In geology (and sometimes in archaeology), a high island or volcanic island is an island of volcanic origin. The term can be used to distinguish such islands from low islands, which are formed from sedimentation or the uplifting of coral reefs (which have often formed on sunken volcanos).
Definition and originEdit
There are a number of "high islands" which rise no more than a few feet above sea level, often classified as "islets or rocks", while some "low islands", such as Makatea, Nauru, Niue, Henderson and Banaba, as uplifted coral islands, rise several hundred feet above sea level.
The two types of islands are often found in proximity to each other, especially among the islands of the South Pacific Ocean, where low islands are found on the fringing reefs that surround most high islands. Volcanic islands normally arise above a so-called hotspot.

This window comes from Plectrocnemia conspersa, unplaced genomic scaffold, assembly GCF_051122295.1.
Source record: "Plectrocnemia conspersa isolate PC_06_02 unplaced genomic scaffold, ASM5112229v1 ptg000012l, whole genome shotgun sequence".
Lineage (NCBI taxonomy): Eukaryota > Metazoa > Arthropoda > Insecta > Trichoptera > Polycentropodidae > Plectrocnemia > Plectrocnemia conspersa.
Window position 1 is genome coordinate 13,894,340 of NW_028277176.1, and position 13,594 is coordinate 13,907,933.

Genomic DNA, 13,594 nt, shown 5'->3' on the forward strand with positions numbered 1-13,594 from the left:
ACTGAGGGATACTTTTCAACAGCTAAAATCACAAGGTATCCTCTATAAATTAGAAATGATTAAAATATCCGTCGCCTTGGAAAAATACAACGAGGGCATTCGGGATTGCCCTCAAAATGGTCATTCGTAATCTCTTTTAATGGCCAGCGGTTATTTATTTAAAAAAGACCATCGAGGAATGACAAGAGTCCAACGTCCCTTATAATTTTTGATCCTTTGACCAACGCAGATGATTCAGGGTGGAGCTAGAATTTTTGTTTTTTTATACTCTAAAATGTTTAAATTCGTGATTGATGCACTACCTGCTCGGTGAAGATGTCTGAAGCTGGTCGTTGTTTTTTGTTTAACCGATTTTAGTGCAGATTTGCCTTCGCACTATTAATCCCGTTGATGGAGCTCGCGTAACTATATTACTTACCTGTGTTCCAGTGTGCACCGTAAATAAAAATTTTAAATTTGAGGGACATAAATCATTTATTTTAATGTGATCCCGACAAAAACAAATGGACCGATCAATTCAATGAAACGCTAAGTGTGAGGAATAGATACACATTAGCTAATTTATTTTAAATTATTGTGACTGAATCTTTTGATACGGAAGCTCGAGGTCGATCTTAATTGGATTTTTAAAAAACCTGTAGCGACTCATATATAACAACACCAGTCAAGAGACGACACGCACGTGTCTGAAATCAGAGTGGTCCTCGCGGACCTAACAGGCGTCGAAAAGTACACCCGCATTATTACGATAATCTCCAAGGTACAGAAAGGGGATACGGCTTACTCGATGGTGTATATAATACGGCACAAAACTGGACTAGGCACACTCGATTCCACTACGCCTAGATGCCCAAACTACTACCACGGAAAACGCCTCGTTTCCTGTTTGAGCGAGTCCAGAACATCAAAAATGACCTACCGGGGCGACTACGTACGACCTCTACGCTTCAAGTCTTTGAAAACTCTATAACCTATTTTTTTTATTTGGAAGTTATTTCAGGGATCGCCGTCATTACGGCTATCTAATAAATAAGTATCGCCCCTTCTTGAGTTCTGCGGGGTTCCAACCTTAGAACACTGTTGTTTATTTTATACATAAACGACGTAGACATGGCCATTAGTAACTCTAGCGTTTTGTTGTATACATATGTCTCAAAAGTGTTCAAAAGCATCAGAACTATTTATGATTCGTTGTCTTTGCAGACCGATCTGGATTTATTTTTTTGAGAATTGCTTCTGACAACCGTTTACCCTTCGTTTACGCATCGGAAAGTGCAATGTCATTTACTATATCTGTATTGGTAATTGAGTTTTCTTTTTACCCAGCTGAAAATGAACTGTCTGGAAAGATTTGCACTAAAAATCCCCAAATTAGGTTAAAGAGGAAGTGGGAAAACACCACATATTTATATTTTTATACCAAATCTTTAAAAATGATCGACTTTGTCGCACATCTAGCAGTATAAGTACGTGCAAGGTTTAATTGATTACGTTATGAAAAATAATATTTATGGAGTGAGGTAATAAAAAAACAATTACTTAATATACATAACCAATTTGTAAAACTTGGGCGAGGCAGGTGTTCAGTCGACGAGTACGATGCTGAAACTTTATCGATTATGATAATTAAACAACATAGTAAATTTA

Habitability for humansEdit
The differences in geology and topography between high and low islands mean a lot in terms of habitability for humans: high islands above a certain size usually have fresh groundwater, while low islands often do not. This hampers human settlement on many low islands.
- Archipelagic apron – A fan-shaped gently sloping region of sea floor found around oceanic islands
- Atoll – Ring-shaped coral reef, generally formed over a subsiding oceanic volcano, with a central lagoon and perhaps islands around the rim
- Galápagos Islands
- Krakatoa Archipelago
- Low island
- Volcanic arc – A chain of volcanoes formed above a subducting plate
- Micronesian culture: High island and low island cultures at Britannica.com. Retrieved 2011-09-22.